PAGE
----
THAILAND: MSN to launch a Thai-language blogging service

Mobile phone features, Thai search engine also in the works

Bangkok Post
Wednesday, January 24, 2007

By Don Sambandaraksa

A Thai-language blogging service will be launched tomorrow for Microsoft's Live Spaces site. The localised service comes because Thailand is one of the strongest user communities for Microsoft's MSN portal, according to Grant Watts, general manager for MSN and Windows Live, Southeast Asia.

''Thais just love MSN,'' Watts said, noting that last year, MSN Thailand ( was the second MSN site in the world to get the new revamped user interface after MSN UK.

Other localised MSN services are expected to follow the Thai blogging feature.

Watts also presented findings from an online survey of more than 1,000 Internet users about the state of blogging in Thailand. Of 8.5 million Internet users in Thailand, around 6.4 million, or three-quarters, use MSN in one way or another -- be it MSN Messenger, Hotmail or Spaces.

MSN Messenger has also appeared in four recent music videos, which means that it is very much a part of modern Thai culture today, he claimed.

The online survey of Thai Internet users showed that most users are interested in blogging to keep in contact with friends and family.

The biggest frustration from those surveyed was not knowing when a blog had been updated.

Because MSN Messenger is integrated with Live Spaces, every buddy will know that the space is updated. For instance, if a user goes on holiday and uploads photographs to their space, a star will appear next to their name on messenger, telling everyone on the list that it is updated.

Technology blogs were one of the more popular subjects, as many people today base their technology purchases around reviews and user experiences.

Forty-nine percent of respondents trusted the information presented in blogs, whereas only 36 percent trust traditional media.

Thailand has 2.5 million active Messenger users and 1.7 million active blogs on Spaces -- the highest uptake ration in Southeast Asia even before the launch of the Thai version. Watts stressed that these were active accounts, not just idle users.

The rise of blogs and user-generated content also means large sums of money from Internet advertising. While Watts was not able to share specific figures, he did say that the total advertising market in Thailand was worth US$3 billion annually, and of this online advertising was less than one percent. In the US, online advertising makes up almost six percent.

''We have massive reach compared to print, television and radio with over half a billion hits on our network each month,'' Watts said. ''That's why Microsoft is completely committed to this. Software is a $136 billion industry, advertising is over $520 billion.''

MSN Thailand has advertisers such as Bangkok Bank, Samsung, AIS, DTAC, Bridgestone and Michelin already, with Watts noting that this was not because the Internet is a novelty medium, but because the partners view it as better ROI on their advertising dollar.

Bangkok Bank and Samsung in particular are using MSN and online advertising to go beyond traditional public relations and to push their Internet banking and Samsung Fun Club services, respectively.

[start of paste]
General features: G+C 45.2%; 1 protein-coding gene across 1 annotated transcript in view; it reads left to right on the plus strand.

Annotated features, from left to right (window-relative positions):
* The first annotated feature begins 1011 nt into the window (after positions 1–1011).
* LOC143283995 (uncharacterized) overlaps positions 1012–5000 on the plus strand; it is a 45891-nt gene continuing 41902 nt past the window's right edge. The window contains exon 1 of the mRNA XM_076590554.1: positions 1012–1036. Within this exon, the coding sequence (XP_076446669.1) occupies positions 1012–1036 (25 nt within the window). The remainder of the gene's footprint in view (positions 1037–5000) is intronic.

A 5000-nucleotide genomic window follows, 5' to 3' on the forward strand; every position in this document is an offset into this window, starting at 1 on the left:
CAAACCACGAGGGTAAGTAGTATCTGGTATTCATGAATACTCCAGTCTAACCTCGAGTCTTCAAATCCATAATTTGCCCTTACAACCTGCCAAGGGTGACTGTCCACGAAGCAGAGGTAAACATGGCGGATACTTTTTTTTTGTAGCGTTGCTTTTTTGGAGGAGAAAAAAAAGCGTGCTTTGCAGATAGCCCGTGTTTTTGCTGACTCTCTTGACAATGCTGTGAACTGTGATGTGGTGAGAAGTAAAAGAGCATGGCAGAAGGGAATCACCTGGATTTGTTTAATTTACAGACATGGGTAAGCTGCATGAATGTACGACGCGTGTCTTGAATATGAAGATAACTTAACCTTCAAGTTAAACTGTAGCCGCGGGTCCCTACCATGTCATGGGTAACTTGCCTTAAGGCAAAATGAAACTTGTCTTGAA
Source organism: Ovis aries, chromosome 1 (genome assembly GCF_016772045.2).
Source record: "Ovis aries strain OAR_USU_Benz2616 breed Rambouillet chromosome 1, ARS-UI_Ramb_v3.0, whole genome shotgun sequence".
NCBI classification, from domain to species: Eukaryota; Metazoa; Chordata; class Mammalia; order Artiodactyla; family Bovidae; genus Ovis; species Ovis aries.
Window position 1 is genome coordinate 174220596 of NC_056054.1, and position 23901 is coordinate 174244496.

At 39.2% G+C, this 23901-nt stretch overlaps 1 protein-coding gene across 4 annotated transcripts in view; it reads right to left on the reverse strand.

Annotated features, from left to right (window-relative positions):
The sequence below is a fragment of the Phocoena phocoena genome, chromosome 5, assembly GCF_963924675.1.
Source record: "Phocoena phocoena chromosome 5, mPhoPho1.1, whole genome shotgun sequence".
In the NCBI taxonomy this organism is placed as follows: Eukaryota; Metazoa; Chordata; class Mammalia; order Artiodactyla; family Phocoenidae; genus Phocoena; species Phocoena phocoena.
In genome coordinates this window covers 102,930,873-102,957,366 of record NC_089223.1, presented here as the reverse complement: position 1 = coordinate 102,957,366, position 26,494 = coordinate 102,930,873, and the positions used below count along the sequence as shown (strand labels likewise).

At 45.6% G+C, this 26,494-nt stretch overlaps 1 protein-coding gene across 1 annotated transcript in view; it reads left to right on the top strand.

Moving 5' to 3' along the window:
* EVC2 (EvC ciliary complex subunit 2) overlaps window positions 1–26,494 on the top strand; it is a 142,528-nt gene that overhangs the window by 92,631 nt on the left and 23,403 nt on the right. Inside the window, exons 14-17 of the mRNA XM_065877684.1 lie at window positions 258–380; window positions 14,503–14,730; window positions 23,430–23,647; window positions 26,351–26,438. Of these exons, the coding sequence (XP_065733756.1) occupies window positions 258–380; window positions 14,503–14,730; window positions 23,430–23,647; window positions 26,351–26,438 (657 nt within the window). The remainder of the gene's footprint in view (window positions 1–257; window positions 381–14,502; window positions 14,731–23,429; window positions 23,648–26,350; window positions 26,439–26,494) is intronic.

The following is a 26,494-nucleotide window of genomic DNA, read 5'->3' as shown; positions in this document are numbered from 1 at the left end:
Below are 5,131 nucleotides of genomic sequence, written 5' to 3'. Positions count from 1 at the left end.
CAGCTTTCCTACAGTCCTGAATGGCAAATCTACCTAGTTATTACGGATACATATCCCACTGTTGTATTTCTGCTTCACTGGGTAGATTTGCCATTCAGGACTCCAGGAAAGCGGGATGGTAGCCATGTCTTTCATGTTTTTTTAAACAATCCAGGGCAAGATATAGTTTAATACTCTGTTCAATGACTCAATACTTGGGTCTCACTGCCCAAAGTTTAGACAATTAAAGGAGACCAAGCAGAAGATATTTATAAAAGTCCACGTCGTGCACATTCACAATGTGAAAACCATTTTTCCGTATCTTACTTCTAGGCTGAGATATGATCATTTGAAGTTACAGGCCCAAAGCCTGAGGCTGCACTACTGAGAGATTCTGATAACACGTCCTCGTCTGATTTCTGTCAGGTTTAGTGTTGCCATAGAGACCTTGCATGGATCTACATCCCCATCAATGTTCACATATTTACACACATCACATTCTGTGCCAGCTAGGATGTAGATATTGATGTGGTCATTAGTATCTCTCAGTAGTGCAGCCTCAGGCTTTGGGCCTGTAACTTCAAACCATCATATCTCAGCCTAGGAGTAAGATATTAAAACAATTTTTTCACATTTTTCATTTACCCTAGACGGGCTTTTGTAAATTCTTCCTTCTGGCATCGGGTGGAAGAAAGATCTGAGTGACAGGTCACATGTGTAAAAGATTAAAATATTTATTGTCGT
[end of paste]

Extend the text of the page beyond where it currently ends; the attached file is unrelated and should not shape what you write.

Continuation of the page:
Another key point that was made was how Live ID, formerly known as Microsoft Passport, was now being rolled out in many Thai universities as their official student authentication system. Working with MSN, each university can have its own Live domain.

This means that for these students, their university ID and password can be used for any Live service as well as their academic systems allowing for single sign-on and ease of use. ''Any personal information will be with the university, everything is opt-in,'' Watts said when asked if this was a bit too much Microsoft in our lives.

So, how has the current political situation affected MSN in the region? Surprisingly enough, the effect was positive.

The military coup on September 19th meant that Messenger traffic reached an all-time high for Thailand as people scrambled to learn of what was happened when local news channels and cable TV fell silent.

He said that the same was true of the London bombings and even 9-11, where many people had their last contact with their loved ones through MSN Messenger connected via satellite Internet.

So what will we see moving into 2007? While Watts was not able to give specifics, he did point to the tighter integration of MSN into Vista. For instance, a user using Vista Premium or Ultimate to watch television can have the MSN Messenger window put onto the television and, with a remote keyboard, interact with contacts from the living room couch.

Another key market will be the mobile phone. Today, Thailand is regionally number one in terms of MSN traffic from or to mobiles, double the next country. MSN will be working closely with cellular operators to provide more messaging solutions.

Windows Live is also about platforms. Whereas groups in Microsoft used to be about products, Live is about building and enabling ecosystems.

For instance, Live Local, now available in the US, allows people to take the mapping element of Live Local and mash it up to create new web services.

Live Messenger will also have a new toolkit for programmers to create Live Gadgets that hook into Messenger.

Watts said that Thailand can also expect a better, more powerful Thai language search engine and major announcements with solutions for home entertainment, education and government.

''Live is about delivering you the information and then sharing it with the people you care about most in a seamless way,'' he said.